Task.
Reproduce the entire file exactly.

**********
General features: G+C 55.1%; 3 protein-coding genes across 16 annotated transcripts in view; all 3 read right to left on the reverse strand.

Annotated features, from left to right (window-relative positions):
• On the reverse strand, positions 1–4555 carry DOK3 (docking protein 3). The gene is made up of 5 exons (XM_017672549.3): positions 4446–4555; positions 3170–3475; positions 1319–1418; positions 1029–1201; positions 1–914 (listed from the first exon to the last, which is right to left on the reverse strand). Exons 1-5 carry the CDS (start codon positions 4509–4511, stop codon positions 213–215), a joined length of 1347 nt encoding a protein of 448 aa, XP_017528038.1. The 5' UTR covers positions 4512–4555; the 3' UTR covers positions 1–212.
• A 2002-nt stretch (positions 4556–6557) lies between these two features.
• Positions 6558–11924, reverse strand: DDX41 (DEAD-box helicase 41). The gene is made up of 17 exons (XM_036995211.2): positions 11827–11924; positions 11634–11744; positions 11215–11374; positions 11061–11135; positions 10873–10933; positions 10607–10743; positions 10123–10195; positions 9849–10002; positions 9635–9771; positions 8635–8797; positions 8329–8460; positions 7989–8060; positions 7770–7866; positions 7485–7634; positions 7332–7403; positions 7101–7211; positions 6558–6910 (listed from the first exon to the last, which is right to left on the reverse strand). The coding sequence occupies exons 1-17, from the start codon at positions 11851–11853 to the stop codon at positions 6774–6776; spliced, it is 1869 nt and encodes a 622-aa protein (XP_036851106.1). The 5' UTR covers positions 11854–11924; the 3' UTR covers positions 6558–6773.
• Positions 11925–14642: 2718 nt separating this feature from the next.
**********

General features: G+C 55.1%; 3 protein-coding genes across 16 annotated transcripts in view; all 3 read right to left on the reverse strand.

Annotated features, from left to right (window-relative positions):
• On the reverse strand, positions 1–4555 carry DOK3 (docking protein 3). The gene is made up of 5 exons (XM_017672549.3): positions 4446–4555; positions 3170–3475; positions 1319–1418; positions 1029–1201; positions 1–914 (listed from the first exon to the last, which is right to left on the reverse strand). Exons 1-5 carry the CDS (start codon positions 4509–4511, stop codon positions 213–215), a joined length of 1347 nt encoding a protein of 448 aa, XP_017528038.1. The 5' UTR covers positions 4512–4555; the 3' UTR covers positions 1–212.
• A 2002-nt stretch (positions 4556–6557) lies between these two features.
• Positions 6558–11924, reverse strand: DDX41 (DEAD-box helicase 41). The gene is made up of 17 exons (XM_036995211.2): positions 11827–11924; positions 11634–11744; positions 11215–11374; positions 11061–11135; positions 10873–10933; positions 10607–10743; positions 10123–10195; positions 9849–10002; positions 9635–9771; positions 8635–8797; positions 8329–8460; positions 7989–8060; positions 7770–7866; positions 7485–7634; positions 7332–7403; positions 7101–7211; positions 6558–6910 (listed from the first exon to the last, which is right to left on the reverse strand). The coding sequence occupies exons 1-17, from the start codon at positions 11851–11853 to the stop codon at positions 6774–6776; spliced, it is 1869 nt and encodes a 622-aa protein (XP_036851106.1). The 5' UTR covers positions 11854–11924; the 3' UTR covers positions 6558–6773.
• Positions 11925–14642: 2718 nt separating this feature from the next.